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Knowing birds in the close vicinity:

By Rajashekhar Pant

She often does remind me of the miniature portraits of the Jaina School of Art, in which the bow-shaped eyes would stretch right up to the edge of the earlobe. However, what looks like an arch shaped elongated eye on her elegant face is actually a line in black known as eye-strip.

I am talking of a beautiful, somewhat coquettish bird called chestnut-bellied-nuthatch (Sitta cinnamoventris). With a dark grey and bluish back, she has a chestnut brown underbelly. Besides a prominent bill, she is gifted with strong feet to have a firm grip on vertical stems.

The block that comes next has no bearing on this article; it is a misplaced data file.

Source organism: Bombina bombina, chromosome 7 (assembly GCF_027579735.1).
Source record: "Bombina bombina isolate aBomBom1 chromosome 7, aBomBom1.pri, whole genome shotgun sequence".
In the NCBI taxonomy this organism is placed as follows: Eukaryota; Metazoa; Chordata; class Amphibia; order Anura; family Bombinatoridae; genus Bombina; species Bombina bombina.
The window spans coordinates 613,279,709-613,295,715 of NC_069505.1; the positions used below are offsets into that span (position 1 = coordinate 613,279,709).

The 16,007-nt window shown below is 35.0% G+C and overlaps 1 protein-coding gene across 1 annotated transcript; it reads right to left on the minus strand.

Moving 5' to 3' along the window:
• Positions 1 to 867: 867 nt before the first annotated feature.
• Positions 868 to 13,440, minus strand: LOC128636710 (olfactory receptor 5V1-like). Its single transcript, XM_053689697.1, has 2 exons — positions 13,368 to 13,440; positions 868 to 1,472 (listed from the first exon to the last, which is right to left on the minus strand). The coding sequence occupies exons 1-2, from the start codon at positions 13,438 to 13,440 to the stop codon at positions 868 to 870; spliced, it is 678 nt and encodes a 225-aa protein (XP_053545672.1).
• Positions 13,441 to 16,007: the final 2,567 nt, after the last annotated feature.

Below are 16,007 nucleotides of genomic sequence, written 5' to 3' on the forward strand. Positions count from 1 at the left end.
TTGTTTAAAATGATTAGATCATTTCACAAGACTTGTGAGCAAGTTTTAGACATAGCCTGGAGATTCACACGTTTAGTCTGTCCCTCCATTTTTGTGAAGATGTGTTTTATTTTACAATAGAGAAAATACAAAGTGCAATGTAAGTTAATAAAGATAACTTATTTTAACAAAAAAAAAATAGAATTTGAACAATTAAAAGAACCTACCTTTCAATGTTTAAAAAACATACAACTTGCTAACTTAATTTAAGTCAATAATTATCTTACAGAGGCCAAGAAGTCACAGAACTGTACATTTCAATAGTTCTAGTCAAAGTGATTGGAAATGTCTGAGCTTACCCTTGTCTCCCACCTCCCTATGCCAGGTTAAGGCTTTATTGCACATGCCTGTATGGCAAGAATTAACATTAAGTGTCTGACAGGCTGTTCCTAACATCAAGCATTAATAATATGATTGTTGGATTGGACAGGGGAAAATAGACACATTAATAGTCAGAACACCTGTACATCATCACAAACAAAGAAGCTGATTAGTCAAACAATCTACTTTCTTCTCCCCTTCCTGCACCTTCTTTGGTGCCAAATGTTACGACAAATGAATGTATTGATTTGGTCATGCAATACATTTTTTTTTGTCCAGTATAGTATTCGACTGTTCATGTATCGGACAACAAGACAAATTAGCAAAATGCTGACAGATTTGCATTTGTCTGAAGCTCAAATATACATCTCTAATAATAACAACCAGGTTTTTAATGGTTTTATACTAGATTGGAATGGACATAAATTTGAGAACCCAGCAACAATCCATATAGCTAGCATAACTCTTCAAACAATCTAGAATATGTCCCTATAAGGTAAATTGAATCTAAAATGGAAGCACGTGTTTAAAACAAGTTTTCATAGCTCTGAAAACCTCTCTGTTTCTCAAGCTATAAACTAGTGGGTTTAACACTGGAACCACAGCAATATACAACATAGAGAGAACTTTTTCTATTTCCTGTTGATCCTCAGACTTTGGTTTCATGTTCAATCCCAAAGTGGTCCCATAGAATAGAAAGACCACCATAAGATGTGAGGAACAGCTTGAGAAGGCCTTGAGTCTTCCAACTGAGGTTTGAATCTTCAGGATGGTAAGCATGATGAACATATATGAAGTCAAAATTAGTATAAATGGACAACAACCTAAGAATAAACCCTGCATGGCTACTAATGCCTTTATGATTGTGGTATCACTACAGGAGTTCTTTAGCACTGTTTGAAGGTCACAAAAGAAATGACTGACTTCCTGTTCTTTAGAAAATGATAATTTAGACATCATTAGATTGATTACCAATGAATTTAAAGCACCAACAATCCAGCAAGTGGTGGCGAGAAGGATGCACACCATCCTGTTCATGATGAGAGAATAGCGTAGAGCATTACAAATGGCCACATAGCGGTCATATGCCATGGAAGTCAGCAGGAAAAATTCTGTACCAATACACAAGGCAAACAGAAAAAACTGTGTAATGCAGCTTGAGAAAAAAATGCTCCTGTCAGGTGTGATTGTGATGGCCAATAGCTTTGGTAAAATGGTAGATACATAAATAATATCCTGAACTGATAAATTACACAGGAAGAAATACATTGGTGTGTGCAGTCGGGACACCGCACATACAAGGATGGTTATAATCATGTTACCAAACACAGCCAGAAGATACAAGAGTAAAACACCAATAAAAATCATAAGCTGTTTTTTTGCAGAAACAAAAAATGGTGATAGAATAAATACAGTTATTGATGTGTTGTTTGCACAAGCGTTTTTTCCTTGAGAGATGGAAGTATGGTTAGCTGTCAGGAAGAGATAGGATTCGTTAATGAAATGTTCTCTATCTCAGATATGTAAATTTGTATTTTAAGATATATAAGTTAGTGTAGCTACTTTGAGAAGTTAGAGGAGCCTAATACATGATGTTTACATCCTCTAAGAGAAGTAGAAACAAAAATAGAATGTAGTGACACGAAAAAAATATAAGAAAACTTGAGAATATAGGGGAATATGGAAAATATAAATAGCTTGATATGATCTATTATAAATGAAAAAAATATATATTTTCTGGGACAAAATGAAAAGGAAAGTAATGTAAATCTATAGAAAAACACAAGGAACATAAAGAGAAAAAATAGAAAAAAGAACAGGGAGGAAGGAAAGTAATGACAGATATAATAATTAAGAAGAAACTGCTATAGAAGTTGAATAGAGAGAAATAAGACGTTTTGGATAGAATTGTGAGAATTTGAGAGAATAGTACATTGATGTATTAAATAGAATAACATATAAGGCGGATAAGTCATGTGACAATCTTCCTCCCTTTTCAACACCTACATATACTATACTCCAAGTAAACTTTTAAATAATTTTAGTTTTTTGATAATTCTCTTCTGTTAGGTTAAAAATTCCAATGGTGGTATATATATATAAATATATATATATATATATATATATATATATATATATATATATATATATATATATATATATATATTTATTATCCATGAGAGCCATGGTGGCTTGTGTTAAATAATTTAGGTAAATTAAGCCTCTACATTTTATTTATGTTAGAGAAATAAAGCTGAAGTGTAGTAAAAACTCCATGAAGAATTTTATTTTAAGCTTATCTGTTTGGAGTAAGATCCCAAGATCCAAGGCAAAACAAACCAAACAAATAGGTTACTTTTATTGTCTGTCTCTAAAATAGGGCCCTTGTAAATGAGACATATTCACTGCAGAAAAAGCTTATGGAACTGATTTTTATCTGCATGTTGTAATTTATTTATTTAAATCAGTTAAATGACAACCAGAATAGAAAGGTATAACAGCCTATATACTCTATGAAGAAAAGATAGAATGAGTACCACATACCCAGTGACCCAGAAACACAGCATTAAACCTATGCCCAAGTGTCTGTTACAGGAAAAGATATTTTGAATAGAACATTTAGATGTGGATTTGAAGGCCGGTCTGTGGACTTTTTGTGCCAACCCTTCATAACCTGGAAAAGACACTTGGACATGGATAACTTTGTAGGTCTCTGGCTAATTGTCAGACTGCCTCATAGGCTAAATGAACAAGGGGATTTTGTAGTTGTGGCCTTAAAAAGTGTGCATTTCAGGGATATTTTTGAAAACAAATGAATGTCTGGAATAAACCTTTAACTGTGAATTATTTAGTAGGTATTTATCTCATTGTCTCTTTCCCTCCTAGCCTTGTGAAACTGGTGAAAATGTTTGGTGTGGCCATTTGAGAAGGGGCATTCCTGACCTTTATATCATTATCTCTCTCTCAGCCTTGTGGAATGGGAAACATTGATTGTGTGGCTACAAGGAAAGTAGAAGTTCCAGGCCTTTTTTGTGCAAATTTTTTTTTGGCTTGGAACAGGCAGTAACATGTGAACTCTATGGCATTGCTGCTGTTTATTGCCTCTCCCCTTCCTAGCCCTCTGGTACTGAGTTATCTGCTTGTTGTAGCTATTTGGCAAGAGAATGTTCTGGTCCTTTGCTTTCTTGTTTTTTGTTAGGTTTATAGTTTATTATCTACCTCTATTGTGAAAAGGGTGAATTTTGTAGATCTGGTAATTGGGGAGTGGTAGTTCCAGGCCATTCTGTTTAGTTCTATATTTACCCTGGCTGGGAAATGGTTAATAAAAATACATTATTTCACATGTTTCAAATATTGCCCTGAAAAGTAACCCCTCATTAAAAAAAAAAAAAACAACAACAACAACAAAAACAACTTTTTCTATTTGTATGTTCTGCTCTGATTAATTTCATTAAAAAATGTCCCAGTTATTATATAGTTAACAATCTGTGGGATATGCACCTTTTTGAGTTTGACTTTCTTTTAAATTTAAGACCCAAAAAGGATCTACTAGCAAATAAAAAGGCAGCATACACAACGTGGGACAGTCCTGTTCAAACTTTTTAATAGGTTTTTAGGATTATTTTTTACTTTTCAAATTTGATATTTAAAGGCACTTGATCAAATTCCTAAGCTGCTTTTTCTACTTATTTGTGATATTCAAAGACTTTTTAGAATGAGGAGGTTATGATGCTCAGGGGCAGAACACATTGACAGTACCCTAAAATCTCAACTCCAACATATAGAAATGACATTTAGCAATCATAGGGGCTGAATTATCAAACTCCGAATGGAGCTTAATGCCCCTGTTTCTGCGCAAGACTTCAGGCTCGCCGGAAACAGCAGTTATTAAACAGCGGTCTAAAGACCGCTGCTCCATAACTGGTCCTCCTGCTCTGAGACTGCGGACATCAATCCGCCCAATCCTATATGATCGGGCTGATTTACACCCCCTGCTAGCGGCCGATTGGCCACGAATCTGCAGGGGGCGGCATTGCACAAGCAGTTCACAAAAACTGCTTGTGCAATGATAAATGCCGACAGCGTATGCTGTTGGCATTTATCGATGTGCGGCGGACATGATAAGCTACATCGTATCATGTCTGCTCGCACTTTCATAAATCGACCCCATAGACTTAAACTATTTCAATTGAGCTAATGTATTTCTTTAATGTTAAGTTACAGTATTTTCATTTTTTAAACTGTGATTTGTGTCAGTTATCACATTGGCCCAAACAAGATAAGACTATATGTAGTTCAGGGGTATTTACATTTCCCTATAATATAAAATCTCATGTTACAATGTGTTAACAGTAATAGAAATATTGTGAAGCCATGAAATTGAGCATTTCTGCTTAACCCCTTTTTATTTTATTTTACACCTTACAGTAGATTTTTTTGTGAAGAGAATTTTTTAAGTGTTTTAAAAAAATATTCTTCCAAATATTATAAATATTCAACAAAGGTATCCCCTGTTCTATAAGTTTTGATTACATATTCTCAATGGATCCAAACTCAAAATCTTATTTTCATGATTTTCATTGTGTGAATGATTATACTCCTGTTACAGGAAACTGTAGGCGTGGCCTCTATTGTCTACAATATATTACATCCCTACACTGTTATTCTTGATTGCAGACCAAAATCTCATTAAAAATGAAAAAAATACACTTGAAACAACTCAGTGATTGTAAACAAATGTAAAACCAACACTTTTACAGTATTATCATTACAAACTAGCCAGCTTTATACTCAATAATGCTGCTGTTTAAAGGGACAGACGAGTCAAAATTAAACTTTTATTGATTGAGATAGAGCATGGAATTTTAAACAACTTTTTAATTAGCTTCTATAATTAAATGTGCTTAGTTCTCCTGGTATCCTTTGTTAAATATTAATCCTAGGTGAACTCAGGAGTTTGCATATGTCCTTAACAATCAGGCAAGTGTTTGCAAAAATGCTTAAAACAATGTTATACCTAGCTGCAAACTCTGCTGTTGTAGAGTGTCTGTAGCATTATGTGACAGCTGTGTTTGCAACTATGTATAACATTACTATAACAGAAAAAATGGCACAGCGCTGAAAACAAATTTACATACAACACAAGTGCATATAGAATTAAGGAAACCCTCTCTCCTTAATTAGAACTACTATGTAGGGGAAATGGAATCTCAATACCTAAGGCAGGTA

Territorial by nature, she seldom migrates and is seen round the year in my hometown i.e. Bhimtal. She is a restless songbird and is often seen moving up, down and sideways on stems. If she notices you looking at her, she slides to the other side of the stem, craning her neck now and then to see whether you are still there. Despite her being arboreal, I have noticed her many a time landing on the bird feeder to share the feed with sparrows. Unlike tree pies, she never shoos her heterogeneous companions on the feeding tray.

Her main diet is small insects. Wedging her food at times in the crevices of stem and hacking it to pieces has earned her the name nuthatch. She does her nesting in the hollow cavities on trunks.

It is a treat to watch her sliding on tree trunks, at times upside down. It often does remind me of a small toy we as children would buy from a local fair. It happened to be a small monkey hooked in a spring and tied to an iron spoke. It would slide upside down, jerking all the way, when the spoke was swayed or kept vertically upwards.